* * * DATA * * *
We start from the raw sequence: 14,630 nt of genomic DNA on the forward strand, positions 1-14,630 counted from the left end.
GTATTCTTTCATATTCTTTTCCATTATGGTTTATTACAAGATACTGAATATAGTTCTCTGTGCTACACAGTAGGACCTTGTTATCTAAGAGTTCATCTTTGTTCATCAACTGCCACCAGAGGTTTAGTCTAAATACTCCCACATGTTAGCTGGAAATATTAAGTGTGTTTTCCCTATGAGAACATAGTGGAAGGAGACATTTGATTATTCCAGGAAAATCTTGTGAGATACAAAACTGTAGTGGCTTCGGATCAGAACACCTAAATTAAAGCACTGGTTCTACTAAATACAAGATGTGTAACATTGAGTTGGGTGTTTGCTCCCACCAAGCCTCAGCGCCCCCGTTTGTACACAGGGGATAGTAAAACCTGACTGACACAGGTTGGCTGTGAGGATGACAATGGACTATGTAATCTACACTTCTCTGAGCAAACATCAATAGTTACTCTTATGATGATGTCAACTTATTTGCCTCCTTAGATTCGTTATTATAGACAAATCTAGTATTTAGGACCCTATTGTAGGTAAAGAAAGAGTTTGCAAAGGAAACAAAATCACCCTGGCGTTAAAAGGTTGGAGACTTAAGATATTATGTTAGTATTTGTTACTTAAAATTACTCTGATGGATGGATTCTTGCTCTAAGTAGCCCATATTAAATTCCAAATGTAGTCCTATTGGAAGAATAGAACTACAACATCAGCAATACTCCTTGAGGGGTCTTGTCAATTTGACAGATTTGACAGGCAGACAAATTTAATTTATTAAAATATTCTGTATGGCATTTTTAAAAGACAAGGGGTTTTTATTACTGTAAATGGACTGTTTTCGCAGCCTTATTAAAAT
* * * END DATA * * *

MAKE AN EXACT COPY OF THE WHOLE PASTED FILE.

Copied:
We start from the raw sequence: 14,630 nt of genomic DNA on the forward strand, positions 1-14,630 counted from the left end.
GTATTCTTTCATATTCTTTTCCATTATGGTTTATTACAAGATACTGAATATAGTTCTCTGTGCTACACAGTAGGACCTTGTTATCTAAGAGTTCATCTTTGTTCATCAACTGCCACCAGAGGTTTAGTCTAAATACTCCCACATGTTAGCTGGAAATATTAAGTGTGTTTTCCCTATGAGAACATAGTGGAAGGAGACATTTGATTATTCCAGGAAAATCTTGTGAGATACAAAACTGTAGTGGCTTCGGATCAGAACACCTAAATTAAAGCACTGGTTCTACTAAATACAAGATGTGTAACATTGAGTTGGGTGTTTGCTCCCACCAAGCCTCAGCGCCCCCGTTTGTACACAGGGGATAGTAAAACCTGACTGACACAGGTTGGCTGTGAGGATGACAATGGACTATGTAATCTACACTTCTCTGAGCAAACATCAATAGTTACTCTTATGATGATGTCAACTTATTTGCCTCCTTAGATTCGTTATTATAGACAAATCTAGTATTTAGGACCCTATTGTAGGTAAAGAAAGAGTTTGCAAAGGAAACAAAATCACCCTGGCGTTAAAAGGTTGGAGACTTAAGATATTATGTTAGTATTTGTTACTTAAAATTACTCTGATGGATGGATTCTTGCTCTAAGTAGCCCATATTAAATTCCAAATGTAGTCCTATTGGAAGAATAGAACTACAACATCAGCAATACTCCTTGAGGGGTCTTGTCAATTTGACAGATTTGACAGGCAGACAAATTTAATTTATTAAAATATTCTGTATGGCATTTTTAAAAGACAAGGGGTTTTTATTACTGTAAATGGACTGTTTTCGCAGCCTTATTAAAAT